Wikis, which allow instructors and students to work on a topic collaboratively, have become useful within research settings. One example is a Web portal for the Anthropology Department at Rice University (http://frazer.rice.edu), which encourages specialists, faculty members, and graduate students to discuss technology. Technology and collaboration together work here at a very simple level but are effective in collecting viewpoints from all the participants. Similarly, the Rice Anthropology Department’s project “Ethics and Politics of Information Technology” (http://frazer.rice.edu/epit/epit.html) uses a Web site to document the free collaboration among students, faculty, and their research subjects. During the collaboration, students interviewed various faculty members at Rice and worked with them to come up with study questions of interest to the research group. Both the students and the faculty members transcribed the interview sessions and wrote brief commentaries on them. The collaboration added greater meaning to the subject area under study, and the process of adding commentaries provided the students with a wonderful form of learning outside a classroom setting. In addition to this Web site, wikis were used this past year by students and their instructor in an anthropology fieldwork class. This particular Internet technology was helpful during the development of semester fieldwork projects and allowed collaboration among peers to occur from various perspectives. Wikis offer a kind of discussion forum in which participants can learn the “why” behind the thoughts of other participants.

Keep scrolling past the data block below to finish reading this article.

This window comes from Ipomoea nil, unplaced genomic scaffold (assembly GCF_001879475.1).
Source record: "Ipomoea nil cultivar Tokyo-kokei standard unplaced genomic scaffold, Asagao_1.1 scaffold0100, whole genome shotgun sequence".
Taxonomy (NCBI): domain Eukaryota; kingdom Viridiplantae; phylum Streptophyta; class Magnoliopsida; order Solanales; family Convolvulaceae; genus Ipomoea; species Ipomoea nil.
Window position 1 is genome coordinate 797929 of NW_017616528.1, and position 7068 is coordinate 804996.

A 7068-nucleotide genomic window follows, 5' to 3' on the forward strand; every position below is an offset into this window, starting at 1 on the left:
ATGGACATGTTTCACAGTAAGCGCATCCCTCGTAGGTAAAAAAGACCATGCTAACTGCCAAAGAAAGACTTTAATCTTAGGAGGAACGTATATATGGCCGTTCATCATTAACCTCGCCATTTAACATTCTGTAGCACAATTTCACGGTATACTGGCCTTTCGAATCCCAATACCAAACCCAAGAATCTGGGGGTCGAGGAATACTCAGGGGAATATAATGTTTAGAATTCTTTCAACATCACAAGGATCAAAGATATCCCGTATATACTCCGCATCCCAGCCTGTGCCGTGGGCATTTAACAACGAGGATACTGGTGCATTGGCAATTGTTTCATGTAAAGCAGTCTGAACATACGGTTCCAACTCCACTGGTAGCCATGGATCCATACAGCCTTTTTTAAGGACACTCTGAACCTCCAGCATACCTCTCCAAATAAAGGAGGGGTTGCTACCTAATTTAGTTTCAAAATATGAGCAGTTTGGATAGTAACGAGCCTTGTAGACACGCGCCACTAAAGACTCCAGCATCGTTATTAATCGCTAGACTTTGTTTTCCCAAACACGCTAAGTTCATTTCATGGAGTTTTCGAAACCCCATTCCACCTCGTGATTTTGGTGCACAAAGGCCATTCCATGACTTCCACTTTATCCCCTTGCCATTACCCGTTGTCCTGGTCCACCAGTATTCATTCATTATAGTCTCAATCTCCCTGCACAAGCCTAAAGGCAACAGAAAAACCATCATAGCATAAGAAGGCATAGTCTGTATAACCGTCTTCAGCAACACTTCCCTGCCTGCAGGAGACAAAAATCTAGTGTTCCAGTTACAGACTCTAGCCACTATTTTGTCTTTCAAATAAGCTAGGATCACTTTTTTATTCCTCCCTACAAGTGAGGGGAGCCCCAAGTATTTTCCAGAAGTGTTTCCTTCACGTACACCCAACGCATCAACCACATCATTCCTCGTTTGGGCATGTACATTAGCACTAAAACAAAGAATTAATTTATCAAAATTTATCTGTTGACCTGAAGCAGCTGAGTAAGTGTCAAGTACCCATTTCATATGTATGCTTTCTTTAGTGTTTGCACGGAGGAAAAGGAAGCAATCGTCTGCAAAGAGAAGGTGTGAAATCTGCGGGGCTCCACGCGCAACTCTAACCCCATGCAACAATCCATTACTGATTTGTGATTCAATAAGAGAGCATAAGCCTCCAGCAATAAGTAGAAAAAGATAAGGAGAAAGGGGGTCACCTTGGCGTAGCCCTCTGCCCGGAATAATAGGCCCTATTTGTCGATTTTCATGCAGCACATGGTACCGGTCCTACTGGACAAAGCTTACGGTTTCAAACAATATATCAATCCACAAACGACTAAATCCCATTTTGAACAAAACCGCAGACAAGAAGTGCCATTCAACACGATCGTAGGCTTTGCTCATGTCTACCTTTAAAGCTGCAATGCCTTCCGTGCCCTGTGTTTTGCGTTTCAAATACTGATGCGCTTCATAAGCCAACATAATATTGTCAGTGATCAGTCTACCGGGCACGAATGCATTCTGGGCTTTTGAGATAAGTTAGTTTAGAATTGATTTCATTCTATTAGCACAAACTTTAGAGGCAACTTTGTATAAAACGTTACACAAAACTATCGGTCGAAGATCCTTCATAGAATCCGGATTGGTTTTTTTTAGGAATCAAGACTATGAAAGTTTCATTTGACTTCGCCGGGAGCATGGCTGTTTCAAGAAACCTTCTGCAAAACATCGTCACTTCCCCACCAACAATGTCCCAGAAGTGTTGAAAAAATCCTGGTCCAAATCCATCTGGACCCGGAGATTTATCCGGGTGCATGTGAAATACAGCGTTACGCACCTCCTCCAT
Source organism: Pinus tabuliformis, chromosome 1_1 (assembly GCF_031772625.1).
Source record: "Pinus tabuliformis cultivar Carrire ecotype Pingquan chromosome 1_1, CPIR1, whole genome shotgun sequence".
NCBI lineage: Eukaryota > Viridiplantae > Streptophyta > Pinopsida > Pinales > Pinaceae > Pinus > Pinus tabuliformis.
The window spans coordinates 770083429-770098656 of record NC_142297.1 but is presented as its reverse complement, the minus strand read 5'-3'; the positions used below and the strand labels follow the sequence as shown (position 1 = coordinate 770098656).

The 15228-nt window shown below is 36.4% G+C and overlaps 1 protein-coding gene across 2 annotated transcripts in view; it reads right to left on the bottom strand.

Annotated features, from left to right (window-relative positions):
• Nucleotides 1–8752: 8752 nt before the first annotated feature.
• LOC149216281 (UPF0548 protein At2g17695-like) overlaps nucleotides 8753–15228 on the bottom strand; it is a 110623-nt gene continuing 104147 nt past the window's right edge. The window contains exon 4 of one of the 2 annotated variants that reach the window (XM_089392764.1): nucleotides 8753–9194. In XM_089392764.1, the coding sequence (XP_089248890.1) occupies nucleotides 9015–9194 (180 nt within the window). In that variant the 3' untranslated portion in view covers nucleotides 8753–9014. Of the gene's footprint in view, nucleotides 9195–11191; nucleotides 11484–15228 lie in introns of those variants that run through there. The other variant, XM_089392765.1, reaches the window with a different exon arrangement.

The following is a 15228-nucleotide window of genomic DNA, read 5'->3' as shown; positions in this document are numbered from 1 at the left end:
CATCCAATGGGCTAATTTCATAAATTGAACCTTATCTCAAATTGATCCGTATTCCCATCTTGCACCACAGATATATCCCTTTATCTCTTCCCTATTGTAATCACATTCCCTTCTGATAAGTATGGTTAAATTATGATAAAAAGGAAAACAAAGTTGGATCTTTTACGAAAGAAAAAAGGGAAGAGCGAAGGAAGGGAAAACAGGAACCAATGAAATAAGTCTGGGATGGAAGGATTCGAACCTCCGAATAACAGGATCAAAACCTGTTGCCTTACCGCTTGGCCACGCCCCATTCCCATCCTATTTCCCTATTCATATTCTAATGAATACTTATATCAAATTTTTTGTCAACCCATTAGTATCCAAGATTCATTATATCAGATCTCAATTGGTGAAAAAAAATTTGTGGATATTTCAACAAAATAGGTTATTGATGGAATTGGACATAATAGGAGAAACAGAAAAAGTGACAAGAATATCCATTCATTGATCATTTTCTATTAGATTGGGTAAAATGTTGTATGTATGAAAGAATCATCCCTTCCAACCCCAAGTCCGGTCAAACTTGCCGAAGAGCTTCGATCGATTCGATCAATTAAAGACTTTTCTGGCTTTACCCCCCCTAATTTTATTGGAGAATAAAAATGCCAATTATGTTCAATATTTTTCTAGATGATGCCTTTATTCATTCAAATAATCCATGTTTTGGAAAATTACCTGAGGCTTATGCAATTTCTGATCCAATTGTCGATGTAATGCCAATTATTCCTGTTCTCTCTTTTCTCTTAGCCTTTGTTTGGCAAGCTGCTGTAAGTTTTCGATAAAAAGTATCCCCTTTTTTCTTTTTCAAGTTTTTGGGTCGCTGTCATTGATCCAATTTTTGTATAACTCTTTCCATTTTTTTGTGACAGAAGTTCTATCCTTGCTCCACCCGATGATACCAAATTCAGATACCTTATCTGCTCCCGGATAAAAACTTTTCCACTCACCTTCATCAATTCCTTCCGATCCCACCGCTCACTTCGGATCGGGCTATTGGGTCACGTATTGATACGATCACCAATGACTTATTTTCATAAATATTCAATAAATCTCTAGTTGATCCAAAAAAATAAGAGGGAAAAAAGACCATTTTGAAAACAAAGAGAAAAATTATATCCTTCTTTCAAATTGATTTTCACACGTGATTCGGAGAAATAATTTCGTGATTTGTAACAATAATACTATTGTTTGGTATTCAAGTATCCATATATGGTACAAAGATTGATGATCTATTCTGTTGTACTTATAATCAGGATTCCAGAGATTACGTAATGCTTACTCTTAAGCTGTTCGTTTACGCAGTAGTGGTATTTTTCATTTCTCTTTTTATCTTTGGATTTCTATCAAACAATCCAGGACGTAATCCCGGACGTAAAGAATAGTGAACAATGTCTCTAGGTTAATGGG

Collaboration may also be used as a “best practice” when learning the basics of a new technology. Pair programming is a collaboration practice used in the computer science discipline. With pair programming, students in introductory programming classes at North Carolina State University (NCSU) can work together on the same computer and the same piece of code to solve a problem. Technology has also been created to allow for remote pair programming in Sangam, an Eclipse plug-in (http://sangam.sourceforge.net/).
Although “getting the grade” may be a source of motivation for students to use certain technologies in their work, instructors can be proactive in requiring students to learn technologies that may improve their understanding of the course material or, better yet, improve their learning. If using a technology is a requirement to passing the class, students will use the technology, but most likely only at the default or minimal level. Most students do not have the time or patience to explore the technology beyond what is required for a course. In many cases, they are goal-oriented and want to meet the teacher's expectations with the least effort.